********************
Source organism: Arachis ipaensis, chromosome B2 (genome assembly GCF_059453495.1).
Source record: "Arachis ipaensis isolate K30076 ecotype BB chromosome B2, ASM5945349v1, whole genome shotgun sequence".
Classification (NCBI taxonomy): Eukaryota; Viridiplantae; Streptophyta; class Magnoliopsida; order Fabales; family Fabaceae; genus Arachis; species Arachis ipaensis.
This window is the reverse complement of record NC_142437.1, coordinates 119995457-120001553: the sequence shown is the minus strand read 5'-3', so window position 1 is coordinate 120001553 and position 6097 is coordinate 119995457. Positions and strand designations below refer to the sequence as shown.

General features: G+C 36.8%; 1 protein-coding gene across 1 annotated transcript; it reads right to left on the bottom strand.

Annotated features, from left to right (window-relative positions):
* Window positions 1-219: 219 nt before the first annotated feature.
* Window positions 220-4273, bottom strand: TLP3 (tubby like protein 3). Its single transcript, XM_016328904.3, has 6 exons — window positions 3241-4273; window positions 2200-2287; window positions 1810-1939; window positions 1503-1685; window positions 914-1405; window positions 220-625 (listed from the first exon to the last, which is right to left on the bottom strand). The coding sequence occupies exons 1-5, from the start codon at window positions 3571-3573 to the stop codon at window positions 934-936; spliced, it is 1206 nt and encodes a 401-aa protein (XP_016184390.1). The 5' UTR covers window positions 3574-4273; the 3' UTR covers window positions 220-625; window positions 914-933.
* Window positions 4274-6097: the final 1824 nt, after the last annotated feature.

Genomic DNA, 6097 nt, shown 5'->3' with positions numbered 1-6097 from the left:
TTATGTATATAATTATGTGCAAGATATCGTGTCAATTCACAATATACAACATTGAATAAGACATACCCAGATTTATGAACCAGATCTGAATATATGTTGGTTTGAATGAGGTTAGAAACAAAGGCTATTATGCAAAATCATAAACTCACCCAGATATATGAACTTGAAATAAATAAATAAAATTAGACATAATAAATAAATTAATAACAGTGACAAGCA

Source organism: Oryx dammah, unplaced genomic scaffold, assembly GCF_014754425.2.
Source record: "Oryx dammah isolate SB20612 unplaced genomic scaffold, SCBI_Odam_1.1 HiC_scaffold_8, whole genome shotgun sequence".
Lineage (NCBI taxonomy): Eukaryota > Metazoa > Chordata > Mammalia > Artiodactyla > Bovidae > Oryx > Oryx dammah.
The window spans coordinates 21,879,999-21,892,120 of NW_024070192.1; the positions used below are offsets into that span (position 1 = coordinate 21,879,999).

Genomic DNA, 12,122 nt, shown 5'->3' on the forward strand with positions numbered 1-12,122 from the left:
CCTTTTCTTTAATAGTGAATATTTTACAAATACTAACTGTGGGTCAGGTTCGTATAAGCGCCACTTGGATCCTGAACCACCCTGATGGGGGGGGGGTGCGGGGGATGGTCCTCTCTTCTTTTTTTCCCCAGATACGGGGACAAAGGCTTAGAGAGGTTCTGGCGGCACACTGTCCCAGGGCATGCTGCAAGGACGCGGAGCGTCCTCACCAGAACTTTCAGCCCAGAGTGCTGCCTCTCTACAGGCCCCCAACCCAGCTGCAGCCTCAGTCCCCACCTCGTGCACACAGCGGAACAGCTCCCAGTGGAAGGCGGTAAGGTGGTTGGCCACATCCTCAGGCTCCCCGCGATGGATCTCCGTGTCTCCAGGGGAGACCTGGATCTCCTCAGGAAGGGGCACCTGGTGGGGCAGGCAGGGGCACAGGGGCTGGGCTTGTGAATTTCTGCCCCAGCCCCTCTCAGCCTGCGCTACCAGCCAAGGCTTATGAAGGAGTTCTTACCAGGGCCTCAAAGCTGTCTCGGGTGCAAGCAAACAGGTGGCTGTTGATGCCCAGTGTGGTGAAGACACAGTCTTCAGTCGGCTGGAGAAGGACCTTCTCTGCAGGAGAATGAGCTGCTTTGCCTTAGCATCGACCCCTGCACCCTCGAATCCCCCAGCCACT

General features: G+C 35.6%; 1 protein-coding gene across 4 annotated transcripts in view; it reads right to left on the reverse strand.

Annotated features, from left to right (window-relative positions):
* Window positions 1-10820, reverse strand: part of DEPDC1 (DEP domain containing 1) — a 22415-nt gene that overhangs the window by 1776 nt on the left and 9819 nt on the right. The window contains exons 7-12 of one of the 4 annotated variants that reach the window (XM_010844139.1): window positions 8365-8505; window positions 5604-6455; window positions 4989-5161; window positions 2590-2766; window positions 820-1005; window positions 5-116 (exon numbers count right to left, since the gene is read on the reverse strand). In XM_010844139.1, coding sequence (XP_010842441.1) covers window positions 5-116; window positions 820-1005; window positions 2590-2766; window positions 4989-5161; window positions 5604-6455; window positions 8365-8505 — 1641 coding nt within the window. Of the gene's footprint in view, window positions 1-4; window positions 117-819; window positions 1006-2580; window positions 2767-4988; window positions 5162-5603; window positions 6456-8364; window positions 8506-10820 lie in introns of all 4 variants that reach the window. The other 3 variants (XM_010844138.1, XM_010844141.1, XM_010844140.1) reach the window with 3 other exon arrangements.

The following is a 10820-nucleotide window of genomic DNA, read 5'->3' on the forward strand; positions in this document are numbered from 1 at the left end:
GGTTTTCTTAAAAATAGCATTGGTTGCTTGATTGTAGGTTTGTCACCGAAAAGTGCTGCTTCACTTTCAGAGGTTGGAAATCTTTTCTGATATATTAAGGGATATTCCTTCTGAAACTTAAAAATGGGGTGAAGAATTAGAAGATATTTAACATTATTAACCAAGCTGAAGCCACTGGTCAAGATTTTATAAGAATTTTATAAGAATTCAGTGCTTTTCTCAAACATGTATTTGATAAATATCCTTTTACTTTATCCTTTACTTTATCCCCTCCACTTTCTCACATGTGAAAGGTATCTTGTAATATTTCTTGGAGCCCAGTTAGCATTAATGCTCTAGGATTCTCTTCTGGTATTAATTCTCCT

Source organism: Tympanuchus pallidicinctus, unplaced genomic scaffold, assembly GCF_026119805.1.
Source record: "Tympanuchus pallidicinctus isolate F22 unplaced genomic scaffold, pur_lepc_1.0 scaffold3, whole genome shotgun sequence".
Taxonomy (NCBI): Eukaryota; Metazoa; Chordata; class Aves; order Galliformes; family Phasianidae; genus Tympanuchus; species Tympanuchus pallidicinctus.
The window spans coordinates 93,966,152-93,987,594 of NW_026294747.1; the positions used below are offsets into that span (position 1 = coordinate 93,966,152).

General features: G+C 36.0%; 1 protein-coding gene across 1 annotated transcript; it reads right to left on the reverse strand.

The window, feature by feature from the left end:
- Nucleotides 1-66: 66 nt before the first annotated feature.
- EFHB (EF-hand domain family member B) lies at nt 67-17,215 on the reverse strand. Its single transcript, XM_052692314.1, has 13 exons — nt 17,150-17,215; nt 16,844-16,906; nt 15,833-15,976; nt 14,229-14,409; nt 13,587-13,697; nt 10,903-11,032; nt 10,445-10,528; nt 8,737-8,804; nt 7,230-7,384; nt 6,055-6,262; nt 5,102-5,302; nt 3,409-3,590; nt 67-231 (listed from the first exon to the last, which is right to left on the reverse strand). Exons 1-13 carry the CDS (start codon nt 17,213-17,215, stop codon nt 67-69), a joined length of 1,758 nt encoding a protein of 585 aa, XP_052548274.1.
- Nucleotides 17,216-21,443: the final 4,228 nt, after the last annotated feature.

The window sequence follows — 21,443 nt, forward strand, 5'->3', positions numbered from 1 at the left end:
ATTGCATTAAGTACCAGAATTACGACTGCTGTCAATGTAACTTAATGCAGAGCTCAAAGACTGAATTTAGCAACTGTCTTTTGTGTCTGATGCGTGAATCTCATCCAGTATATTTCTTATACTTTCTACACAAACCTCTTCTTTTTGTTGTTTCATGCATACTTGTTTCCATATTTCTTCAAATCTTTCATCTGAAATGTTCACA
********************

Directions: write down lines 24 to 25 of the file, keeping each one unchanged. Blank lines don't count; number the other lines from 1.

Source record: "Tympanuchus pallidicinctus isolate F22 unplaced genomic scaffold, pur_lepc_1.0 scaffold3, whole genome shotgun sequence".
Taxonomy (NCBI): Eukaryota; Metazoa; Chordata; class Aves; order Galliformes; family Phasianidae; genus Tympanuchus; species Tympanuchus pallidicinctus.